In high school I carried a composition book with me that I would write poems and “prose” in from time to time. I titled the notebook “Inspired by Boredom” because I predominantly wrote when I was bored, which means I did most of my writing while sitting through a class. And “Inspired by Boredom” soon became two and then three volumes.
Early on, there were a lot of poems in there and then, eventually some goofy short stories and a few weird doodles. In a lot of ways it was a diary of what was on my mind at the time. It was my way of dealing with that swirl of emotions that most high schoolers go through. Ultimately, the writing helped me discover who I was…it was an outlet for the thoughts and feelings that I previously did not know how to express and kept wrapped up inside. For a while, I felt as if I could not function if I was not writing and the notebooks went everywhere I did.
When I started college, writing helped me through some lonely times until I was able to get a foothold and shake free of the shyness that crippled me that first month. Eventually, some friends found me. Then I got involved with the school newspaper…and the Newman Club…and my part time job…and, well, a college life. I was fortunate enough to be allowed to write a column for the college newspaper where I could yammer on about whatever I wanted. I did other writing and eventually took over as executive editor.
Despite entries in my notebooks becoming extremely rare, I wrote more than ever and even with all my other college activities, “writer” was at the center of how I would define myself. And I always dreamed of becoming a writer, professionally. I thought for sure that one day I would become the editor of Sports Illustrated.
I want to say that I don’t know when that dream became derailed, but I am certain I know the exact moment. It would be when the director of media relations at the Baltimore Orioles called me and confirmed that I got the intern job. I don’t believe I sold out my dreams of becoming a writer to work in professional baseball and I do not regret for a moment taking that job. It was a dream in itself…A dream, in a sense, that I had always thought would be delivered, somehow, by way of my writing. I thought writing would be the horse and working for baseball was the cart.
The jobs in baseball instead showed my other things I was good at that were also creative in nature. So I did them for a while and found relative happiness in that for some time until I began to become bored of it.
Then I discovered the next thing that I was pretty good at…Being a dad. It is a role I love and cherish and, absolutely, positively anything but boring.
So, writing disappeared for a few years or was intermittent.
Eventually, I started writing again in trickles. The internet gave me an easy channel for it and life with Andrea and the boys gave me the new inspiration I needed. However, finding the time to write was still difficult.
While writing is something I truly enjoy and makes me happy, it takes a lot of energy for me. To sometimes be able to take all those thoughts in my head and to feed them out in a cohesive stream of words feels so difficult at times. I once describe the process as trying to squeeze an elephant through a funnel. I find it exhausting at times.
For a while, I wrote in this blog and I wrote about my first love, the Mets and Baseball. That mostly took a back seat to a novel I wrote (…am writing?..The first draft is done and a lot of wrote needs to go into the next draft, so using wrote in the past tense feels odd since there is a long way to go). Yet, I still don’t feel like a writer. It has been over two years since I have written anything in this blog and it has been over a year since I finished the first draft of the novel.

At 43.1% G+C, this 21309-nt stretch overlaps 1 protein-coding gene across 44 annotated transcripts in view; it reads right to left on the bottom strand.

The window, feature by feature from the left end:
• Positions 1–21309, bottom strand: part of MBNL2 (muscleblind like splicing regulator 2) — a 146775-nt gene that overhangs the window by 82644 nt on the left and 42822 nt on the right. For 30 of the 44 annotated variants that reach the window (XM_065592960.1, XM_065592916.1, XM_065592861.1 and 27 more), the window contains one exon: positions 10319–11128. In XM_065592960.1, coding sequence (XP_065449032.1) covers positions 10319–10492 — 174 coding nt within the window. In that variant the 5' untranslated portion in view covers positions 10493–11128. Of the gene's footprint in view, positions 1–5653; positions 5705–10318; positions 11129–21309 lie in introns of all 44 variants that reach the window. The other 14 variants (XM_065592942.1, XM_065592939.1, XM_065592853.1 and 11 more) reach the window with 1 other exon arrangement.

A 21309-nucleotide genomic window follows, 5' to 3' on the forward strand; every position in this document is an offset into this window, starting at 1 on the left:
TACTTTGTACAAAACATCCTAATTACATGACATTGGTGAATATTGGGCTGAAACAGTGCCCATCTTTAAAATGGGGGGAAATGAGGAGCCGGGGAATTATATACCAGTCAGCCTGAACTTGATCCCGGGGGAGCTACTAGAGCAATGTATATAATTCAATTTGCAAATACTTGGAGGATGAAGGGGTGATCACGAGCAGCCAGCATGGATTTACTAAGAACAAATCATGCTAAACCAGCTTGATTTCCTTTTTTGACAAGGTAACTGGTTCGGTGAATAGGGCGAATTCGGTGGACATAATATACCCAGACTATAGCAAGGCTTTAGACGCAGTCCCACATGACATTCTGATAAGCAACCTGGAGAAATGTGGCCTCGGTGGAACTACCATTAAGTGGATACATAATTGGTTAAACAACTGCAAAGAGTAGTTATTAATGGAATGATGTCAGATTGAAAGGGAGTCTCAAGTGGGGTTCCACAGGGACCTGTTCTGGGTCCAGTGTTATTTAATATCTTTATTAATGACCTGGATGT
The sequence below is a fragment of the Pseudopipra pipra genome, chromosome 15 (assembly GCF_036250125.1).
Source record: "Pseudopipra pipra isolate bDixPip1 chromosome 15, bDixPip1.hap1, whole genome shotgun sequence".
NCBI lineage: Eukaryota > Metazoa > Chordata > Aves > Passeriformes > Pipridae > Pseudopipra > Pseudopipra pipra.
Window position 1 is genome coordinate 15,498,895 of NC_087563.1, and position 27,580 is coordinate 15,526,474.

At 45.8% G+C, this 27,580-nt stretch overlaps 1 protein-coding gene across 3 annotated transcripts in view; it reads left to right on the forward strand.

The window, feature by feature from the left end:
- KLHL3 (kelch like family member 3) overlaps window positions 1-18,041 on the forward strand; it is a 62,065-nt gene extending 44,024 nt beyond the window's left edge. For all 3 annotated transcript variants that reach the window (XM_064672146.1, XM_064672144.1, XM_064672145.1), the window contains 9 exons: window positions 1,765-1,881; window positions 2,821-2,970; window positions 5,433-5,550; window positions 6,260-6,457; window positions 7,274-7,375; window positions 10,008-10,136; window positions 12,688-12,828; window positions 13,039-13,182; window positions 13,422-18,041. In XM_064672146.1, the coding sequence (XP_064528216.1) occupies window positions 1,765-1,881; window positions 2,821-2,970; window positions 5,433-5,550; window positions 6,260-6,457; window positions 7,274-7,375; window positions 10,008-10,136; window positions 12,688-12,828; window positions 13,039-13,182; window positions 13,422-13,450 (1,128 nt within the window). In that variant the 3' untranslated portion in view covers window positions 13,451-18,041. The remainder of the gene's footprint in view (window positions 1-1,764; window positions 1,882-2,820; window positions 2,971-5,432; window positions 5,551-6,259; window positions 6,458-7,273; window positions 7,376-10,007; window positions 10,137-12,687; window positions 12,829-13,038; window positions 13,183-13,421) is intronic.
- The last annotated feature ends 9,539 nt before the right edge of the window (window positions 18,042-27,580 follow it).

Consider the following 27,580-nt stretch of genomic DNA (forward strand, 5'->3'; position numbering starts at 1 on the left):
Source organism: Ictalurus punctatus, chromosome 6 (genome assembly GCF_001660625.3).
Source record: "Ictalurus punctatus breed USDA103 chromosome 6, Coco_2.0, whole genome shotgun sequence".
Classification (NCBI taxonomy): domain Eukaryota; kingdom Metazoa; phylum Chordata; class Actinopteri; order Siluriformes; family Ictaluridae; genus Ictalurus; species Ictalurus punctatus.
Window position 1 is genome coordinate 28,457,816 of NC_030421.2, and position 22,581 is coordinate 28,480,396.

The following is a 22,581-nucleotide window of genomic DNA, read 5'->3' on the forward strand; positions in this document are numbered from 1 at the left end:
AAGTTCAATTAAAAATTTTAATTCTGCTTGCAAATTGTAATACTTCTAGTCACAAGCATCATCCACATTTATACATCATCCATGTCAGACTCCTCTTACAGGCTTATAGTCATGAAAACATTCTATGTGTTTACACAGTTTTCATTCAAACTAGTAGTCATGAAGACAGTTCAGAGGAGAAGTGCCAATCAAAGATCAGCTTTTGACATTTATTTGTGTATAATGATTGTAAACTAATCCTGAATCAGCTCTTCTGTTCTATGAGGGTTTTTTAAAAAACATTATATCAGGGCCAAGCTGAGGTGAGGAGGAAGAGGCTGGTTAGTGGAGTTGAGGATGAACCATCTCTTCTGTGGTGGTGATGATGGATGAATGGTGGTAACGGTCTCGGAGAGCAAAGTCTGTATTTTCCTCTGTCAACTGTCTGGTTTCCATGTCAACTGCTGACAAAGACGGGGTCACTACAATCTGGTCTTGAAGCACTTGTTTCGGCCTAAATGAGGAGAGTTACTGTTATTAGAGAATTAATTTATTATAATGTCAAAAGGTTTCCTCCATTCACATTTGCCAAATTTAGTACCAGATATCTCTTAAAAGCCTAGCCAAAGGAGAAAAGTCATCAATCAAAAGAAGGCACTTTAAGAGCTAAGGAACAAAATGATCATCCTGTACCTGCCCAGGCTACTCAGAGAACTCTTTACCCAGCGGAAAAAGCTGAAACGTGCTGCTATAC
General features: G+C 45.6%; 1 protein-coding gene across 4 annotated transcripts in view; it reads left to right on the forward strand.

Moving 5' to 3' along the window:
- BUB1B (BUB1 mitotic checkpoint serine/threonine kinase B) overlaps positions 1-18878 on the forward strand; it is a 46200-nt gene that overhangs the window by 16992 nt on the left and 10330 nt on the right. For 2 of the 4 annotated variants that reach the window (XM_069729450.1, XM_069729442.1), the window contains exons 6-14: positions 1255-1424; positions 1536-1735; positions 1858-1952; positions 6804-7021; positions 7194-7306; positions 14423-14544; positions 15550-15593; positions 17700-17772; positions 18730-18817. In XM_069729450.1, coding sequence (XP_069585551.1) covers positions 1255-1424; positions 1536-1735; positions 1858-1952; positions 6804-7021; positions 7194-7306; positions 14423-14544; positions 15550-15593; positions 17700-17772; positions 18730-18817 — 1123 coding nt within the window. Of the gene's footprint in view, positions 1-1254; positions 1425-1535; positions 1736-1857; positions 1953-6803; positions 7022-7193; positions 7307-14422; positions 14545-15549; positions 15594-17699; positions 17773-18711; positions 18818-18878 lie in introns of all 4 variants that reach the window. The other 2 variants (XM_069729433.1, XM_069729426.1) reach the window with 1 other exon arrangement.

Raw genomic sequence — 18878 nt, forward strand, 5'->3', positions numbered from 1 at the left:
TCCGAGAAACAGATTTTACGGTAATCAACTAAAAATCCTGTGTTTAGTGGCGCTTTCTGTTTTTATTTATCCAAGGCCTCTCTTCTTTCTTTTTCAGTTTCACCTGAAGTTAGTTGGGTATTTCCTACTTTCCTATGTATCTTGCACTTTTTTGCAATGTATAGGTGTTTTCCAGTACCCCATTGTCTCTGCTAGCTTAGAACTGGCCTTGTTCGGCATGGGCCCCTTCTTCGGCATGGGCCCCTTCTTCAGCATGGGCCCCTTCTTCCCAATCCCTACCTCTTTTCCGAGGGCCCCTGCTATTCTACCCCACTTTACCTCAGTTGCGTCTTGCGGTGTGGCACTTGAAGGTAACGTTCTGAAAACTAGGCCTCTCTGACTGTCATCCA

So, here I am, hoping to get back to writing somewhat frequently. While this is my daddy blog, I think the topics I write about will vary, greatly. I justify that they will belong here because while the subject may not be about being a daddy, being a daddy…being The Papa, is who I am first and foremost and every thought I have is through that frame of reference.
I have several thoughts in mind on writing subjects. Everything from baseball to Transformers (yes, the toys). I’ll do my best to avoid politics, although there is one particular post I have in mind which I will dive into at some point, I think. I am not sure I’ll write about religion, but I will certainly write about faith. I’ll write about the travels we have had as a family and there will certainly be a couple of big fish stories. My full time job is in IT working on an internet platform called SharePoint…and that will be the last time I write about that. I will probably write about my book, or at least the process of writing my book.
Do I think this will somehow lead to a professional writing job? Not likely, but at this point it feels like it is more important to be able to call myself a writer. I hope you will follow me on this journey and I hope you will enjoy it.
On a different subject, but having to do with writing, Andrea sent me this quote from Lin-Manuel Miranda recently:
You won’t get better until you share it. People whose taste you like, whose ambitions you trust. Be choosy who you let. But once you get over that, fall in love with the DISTANCE between what you wrote and what you intended. Fall in love with revising and bridging that divide.
As I mentioned before, I finished the first draft of my novel. Going through it and fixing it scares the hell out of me…That distance between what is down on paper and what I want this book to be feels like the distance from here to the moon. Looking for the right people to help me in this process is terrifying. This is an interesting quote.